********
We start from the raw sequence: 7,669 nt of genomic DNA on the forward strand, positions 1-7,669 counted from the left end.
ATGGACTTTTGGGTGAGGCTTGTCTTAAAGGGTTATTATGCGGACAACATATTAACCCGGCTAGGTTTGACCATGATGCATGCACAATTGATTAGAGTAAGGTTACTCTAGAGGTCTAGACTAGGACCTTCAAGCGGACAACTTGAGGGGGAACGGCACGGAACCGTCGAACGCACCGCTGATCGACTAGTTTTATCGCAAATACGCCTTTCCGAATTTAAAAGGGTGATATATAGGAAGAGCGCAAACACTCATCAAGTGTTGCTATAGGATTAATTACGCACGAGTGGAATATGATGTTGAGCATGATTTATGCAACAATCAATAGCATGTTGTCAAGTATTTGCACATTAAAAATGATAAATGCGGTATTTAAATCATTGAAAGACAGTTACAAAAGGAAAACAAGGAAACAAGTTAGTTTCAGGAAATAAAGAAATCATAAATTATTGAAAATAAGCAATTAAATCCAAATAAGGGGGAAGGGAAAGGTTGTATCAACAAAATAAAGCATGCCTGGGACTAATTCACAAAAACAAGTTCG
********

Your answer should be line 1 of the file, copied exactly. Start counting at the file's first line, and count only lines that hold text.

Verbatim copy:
We start from the raw sequence: 7,669 nt of genomic DNA on the forward strand, positions 1-7,669 counted from the left end.